The settings are simple. You just need to enable it. This should be fine for most of the users.
Although if you needed to make a new rule, you can add them in the Rules tab. For example, you may want to use KDE Connect, select it among the applications, mark it with Allow and Both Directions.
The process is the same for other applications.
11. Configure Ubuntu settings
This section shows how to configure a few things after installing Ubuntu 18.04/20.04 to improve the desktop experience.
If you do not like the default look of Dock, you can configure it in the Ubuntu Settings:
You can move the dock panel to the bottom and also decrease or increase its size.
If you need any additional input languages, go to the Region & Languages tab and add it:
In the options, I recommend setting different inputs for each window.
Also, click on manage installed Languages and install the necessary packages.
Night mode will reduce the amount of blue light at night time. In other words, it is great for your eyes and sleep. To enable it, go to Devices → Display and activate the Night mode option.
Change the name of your Ubuntu computer
If you do not like the name of the computer you assigned during Ubuntu installation, you can change it. Go to the About tab in Settings and type the new name of your computer.
Set your profile picture
It is also nice to have a profile picture. To add, go to the Users section in the Details tab and add a picture:
12. Move Applications menu in Dock
If you moved the Ubuntu Dock to the bottom, the location of the application menu is not the most convenient (on the right). I suggest to move it to the left.
To move it to the left or up, depending on where your panel is, open Dconf-editor.
Go to Org > Gnome > Shell > Extension > Dash-to-dock. Search for Show-apps-at-top and turn it on.
And your Applications button will move to the left side which is a more traditional place.
13. Install GNOME Tweaks
If you want to modify your GNOME desktop, you need to install GNOME Tweaks. It may greatly improve your Ubuntu experience.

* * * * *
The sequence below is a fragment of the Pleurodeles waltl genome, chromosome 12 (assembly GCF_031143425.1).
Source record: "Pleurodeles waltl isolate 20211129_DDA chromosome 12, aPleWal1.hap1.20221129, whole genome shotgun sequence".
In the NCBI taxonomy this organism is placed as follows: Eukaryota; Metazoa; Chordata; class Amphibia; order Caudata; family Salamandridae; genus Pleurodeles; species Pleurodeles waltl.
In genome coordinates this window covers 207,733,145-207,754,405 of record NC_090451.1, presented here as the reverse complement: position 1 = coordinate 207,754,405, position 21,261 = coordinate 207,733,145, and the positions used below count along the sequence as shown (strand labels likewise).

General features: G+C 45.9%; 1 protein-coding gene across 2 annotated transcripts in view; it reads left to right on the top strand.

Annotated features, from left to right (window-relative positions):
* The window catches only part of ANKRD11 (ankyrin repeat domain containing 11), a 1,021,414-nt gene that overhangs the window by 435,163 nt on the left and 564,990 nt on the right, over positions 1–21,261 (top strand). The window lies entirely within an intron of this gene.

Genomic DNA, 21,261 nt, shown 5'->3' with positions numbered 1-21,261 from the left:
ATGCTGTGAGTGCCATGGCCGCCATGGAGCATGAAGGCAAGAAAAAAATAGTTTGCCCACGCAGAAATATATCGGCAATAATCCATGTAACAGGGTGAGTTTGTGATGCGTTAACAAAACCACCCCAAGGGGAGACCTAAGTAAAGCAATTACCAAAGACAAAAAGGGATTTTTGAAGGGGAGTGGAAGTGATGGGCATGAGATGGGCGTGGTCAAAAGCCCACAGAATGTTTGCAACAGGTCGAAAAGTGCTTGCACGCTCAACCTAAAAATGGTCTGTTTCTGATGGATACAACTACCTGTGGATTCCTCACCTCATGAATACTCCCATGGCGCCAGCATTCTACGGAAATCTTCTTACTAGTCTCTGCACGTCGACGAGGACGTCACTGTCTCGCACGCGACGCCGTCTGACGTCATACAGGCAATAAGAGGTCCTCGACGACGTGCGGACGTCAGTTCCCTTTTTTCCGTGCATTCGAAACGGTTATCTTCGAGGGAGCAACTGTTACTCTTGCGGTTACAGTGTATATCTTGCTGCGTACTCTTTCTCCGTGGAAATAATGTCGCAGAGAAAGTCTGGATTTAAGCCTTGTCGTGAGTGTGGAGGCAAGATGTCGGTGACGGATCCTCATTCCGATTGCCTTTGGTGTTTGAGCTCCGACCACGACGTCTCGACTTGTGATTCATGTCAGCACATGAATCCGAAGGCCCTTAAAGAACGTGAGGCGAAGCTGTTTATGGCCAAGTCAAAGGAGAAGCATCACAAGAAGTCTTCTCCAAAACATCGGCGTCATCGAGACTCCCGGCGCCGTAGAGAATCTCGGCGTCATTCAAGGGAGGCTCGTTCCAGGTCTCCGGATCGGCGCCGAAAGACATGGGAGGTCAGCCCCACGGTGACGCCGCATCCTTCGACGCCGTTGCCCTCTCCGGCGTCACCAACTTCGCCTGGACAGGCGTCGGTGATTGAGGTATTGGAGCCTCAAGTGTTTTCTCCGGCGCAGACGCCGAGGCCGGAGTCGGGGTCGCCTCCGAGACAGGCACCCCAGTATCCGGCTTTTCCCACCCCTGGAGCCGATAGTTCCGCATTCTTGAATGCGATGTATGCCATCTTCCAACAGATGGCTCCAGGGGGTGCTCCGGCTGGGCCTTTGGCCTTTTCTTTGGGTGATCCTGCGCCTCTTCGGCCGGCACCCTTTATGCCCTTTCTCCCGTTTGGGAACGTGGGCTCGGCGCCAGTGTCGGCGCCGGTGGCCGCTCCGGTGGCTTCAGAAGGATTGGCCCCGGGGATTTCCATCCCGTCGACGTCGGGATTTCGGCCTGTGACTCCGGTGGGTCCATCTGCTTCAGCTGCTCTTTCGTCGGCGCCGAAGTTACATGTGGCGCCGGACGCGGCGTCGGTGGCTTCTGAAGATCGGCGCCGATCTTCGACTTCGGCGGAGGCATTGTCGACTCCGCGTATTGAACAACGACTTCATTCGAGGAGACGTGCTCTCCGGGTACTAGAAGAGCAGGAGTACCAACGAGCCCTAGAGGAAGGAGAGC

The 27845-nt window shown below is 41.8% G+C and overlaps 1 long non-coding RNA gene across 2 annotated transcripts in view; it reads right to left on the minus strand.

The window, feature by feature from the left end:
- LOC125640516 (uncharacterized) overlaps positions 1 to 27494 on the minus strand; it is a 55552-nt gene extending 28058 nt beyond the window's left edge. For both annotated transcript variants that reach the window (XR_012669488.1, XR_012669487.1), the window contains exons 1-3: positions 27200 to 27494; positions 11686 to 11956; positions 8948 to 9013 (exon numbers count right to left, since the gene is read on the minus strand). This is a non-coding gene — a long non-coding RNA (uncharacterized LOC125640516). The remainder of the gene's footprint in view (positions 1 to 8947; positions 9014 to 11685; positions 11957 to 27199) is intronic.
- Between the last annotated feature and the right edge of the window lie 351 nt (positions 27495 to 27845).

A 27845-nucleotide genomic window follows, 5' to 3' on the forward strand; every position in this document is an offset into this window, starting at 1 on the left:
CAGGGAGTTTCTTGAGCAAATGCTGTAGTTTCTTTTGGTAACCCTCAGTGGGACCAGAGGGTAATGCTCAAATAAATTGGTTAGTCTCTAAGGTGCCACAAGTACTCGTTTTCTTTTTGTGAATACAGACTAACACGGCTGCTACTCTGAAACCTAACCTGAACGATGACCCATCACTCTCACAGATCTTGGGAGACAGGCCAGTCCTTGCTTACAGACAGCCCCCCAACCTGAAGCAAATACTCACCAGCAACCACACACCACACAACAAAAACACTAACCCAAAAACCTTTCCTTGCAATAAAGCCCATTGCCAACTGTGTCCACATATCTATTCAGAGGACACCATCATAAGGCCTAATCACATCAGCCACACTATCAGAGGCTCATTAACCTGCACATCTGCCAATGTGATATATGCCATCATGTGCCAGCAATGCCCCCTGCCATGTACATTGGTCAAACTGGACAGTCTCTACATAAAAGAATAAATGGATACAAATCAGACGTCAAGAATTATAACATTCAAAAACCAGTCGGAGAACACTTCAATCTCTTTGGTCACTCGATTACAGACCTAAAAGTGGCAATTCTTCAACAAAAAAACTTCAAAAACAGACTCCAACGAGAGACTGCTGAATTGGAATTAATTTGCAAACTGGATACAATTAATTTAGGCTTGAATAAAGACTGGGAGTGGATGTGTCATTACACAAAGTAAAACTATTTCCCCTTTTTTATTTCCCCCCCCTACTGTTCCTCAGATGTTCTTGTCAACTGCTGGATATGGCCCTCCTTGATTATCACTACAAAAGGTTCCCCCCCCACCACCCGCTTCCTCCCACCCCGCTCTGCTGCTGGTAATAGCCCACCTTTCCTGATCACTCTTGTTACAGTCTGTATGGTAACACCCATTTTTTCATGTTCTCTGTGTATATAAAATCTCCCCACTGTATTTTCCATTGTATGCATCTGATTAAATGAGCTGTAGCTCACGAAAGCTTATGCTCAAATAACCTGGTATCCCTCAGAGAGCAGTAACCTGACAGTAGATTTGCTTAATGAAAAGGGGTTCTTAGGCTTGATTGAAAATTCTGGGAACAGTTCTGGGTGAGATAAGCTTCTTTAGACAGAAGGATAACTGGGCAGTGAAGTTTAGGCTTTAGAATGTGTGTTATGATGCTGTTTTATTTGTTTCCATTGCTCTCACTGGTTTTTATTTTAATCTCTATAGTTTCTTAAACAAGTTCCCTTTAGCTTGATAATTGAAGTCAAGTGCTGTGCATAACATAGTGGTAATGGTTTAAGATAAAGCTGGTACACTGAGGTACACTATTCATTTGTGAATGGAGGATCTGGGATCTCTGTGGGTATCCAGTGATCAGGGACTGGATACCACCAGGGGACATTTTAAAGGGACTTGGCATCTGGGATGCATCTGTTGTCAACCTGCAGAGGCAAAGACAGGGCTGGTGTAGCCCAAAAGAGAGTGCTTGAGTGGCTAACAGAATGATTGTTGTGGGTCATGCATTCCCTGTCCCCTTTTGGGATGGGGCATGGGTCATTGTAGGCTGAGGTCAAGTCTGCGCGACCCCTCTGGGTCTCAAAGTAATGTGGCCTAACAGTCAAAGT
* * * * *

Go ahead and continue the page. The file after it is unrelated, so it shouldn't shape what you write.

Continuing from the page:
gnome-tweak-tool in Synaptic.
If you open Tweaks, you will find many useful settings for the GNOME desktop. For example, you can change themes, modify system fonts, or configure the energy management. You are welcome to explore these settings. You will also see some of these settings later in this list of things to do after installing Ubuntu 18.04/20.04.
14. Install GNOME Extensions
You can search and install GNOME Extensions trough the Ubuntu Software Center. But if you enable the installation from the Gnome Extension website, you will have access to more extensions.
To enable the installation from the extensions website, install the
chrome-gnome-shell package in Synaptic.
Next, go to the Gnome Extension website and search for extensions you like.
For example, you can try installing Dash to Panel. You will be requested to install the browser extension extensions.gnome.org. Click Allow, next Add and finally Ok.
Now, enable Dash to Panel extension:
Once the new extension is enabled, you will see it in action automatically.
If you don’t like an extension, you can disable it from GNOME Tweaks.
To uninstall any extension, you open Software Center → Installed → Scroll to the end and remove extensions you don’t like.
15. Install Arc Menu
Arc Menu is another GNOME Shell extension, and it’s a more traditional menu. You may like it much more than the default Ubuntu Dash.
This is how it looks like:
You can go to GNOME Tweaks and change its settings.
For example, you can change its appearance.
If you still have the Dashboard application menu in the bottom panel. To remove it, open Dconf-editor. Go to Org → Gnome → Shell → Extension → Dash-to-dock → disable Show-apps-button.
You can also integrate this Arc menu with Dash to Panel. To that end, open GNOME Tweaks, and enable Dash to Panel extension. In the setting of Dash to Panel, go to Behavior tab and disable the Application icon.
Your desktop will look like this with Arc menu and Dash to Panel extensions:
16. Install additional themes
Ubuntu is a very customizable operating system, that is, you can install many themes and change Ubuntu’s appearance.
First, you have to install User Themes GNOME Shell extension from the web and you will be able to install other themes.
Add theme repository
For example, you can try Flat Remix theme. Open Synaptic, go to the settings of the repositories. Then, other software tab and here click add and paste this repository address.
When you will be asked to reload packages cache, do so.
After that, search for
flat-remix package in Synaptic and install
Close Synaptic and open Tweaks. Now, you should be able to select Flat remix theme among the available themes.